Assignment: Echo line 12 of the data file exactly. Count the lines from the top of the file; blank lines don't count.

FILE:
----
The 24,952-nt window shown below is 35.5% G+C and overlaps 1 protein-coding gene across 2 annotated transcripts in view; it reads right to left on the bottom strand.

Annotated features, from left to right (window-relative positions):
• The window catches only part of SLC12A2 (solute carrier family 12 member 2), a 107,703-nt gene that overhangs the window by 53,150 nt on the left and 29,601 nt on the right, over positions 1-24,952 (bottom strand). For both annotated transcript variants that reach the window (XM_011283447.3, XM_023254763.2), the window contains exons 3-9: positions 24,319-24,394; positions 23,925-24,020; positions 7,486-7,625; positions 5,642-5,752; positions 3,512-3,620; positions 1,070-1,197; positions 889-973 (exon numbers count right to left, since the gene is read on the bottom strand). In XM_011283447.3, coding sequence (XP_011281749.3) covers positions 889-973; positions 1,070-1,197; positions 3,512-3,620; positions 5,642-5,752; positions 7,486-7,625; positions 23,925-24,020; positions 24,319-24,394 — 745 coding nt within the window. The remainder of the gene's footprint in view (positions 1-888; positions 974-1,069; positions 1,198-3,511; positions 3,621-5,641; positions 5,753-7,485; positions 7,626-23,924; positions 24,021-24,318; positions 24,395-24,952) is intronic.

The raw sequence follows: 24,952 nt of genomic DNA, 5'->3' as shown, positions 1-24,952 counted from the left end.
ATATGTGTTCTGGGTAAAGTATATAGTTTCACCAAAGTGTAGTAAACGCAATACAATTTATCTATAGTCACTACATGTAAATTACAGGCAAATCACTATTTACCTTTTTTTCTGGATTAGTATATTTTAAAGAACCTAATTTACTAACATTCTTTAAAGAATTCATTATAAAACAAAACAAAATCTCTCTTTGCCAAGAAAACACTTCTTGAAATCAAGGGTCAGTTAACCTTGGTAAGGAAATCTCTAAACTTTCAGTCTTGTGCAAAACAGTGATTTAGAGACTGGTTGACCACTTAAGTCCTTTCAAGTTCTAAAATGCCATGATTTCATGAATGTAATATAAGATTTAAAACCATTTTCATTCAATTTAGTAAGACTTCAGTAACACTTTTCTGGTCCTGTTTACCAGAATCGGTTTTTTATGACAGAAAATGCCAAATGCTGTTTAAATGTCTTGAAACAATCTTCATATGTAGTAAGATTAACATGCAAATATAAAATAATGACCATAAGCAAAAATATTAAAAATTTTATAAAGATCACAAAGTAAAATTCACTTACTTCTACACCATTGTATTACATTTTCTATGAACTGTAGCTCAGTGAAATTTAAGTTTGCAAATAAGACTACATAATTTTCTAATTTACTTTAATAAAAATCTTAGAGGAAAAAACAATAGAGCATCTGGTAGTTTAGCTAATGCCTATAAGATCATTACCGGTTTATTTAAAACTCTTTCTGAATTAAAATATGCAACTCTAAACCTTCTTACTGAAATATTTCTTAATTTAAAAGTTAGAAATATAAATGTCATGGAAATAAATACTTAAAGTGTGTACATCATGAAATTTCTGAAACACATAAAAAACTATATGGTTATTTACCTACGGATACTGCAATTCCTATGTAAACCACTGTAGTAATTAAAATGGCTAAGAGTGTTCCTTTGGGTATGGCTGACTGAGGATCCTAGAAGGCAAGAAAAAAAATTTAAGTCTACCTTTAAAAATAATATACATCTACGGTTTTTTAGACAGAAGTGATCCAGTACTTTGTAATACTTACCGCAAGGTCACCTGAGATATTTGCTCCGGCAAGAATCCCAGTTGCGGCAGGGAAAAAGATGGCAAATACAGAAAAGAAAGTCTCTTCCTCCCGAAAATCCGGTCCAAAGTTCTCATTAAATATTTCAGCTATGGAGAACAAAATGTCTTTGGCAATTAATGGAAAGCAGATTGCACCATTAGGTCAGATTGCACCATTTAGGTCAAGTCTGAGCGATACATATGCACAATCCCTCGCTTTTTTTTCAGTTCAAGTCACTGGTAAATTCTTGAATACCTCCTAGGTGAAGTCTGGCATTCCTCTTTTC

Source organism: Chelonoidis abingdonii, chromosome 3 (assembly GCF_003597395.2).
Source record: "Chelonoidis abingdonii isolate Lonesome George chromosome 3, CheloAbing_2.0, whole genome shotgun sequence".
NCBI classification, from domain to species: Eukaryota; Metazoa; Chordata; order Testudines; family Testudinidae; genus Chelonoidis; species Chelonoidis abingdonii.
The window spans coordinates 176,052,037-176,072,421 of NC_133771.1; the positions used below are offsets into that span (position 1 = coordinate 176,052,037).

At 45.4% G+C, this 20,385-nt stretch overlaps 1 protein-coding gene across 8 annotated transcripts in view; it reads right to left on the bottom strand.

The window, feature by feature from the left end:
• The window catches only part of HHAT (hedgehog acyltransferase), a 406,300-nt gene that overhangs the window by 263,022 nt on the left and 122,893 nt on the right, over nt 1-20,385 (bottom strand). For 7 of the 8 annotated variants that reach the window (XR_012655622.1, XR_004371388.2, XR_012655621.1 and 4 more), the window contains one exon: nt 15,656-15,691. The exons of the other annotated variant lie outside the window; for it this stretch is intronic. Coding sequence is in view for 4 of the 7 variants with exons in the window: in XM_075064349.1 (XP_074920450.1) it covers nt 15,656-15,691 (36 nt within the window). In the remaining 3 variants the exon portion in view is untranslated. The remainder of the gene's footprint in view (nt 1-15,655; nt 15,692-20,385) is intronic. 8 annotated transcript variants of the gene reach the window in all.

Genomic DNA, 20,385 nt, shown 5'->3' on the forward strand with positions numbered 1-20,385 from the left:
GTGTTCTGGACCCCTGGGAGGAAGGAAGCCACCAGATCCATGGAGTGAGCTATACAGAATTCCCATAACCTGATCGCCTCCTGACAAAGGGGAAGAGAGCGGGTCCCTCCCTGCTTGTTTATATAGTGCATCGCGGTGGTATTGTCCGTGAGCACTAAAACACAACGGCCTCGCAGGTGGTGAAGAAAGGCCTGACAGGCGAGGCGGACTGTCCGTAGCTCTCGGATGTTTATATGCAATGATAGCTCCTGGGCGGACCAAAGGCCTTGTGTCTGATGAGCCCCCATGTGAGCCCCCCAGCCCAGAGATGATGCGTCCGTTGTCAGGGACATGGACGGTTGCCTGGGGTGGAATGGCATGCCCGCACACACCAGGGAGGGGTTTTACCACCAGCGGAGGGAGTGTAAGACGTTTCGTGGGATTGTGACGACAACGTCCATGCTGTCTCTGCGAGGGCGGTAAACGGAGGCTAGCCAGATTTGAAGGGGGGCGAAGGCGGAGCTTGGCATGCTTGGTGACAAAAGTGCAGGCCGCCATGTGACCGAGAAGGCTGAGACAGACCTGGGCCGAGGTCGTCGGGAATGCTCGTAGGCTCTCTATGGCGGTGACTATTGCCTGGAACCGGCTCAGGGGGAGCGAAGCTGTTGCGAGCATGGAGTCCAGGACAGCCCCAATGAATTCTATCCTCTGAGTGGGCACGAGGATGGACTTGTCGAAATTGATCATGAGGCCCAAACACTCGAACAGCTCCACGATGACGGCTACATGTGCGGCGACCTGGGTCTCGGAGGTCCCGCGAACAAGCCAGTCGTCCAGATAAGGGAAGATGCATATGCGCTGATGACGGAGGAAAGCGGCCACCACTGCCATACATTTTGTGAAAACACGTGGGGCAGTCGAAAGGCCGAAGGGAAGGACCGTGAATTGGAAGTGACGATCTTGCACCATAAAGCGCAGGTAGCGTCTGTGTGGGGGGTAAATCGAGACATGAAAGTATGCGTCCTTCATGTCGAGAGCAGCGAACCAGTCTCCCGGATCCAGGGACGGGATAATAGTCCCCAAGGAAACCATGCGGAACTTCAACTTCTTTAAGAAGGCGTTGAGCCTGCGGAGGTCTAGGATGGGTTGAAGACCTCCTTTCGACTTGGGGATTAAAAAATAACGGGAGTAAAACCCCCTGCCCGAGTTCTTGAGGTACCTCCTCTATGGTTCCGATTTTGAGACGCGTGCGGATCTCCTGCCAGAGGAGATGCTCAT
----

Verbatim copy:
• The window catches only part of HHAT (hedgehog acyltransferase), a 406,300-nt gene that overhangs the window by 263,022 nt on the left and 122,893 nt on the right, over nt 1-20,385 (bottom strand). For 7 of the 8 annotated variants that reach the window (XR_012655622.1, XR_004371388.2, XR_012655621.1 and 4 more), the window contains one exon: nt 15,656-15,691. The exons of the other annotated variant lie outside the window; for it this stretch is intronic. Coding sequence is in view for 4 of the 7 variants with exons in the window: in XM_075064349.1 (XP_074920450.1) it covers nt 15,656-15,691 (36 nt within the window). In the remaining 3 variants the exon portion in view is untranslated. The remainder of the gene's footprint in view (nt 1-15,655; nt 15,692-20,385) is intronic. 8 annotated transcript variants of the gene reach the window in all.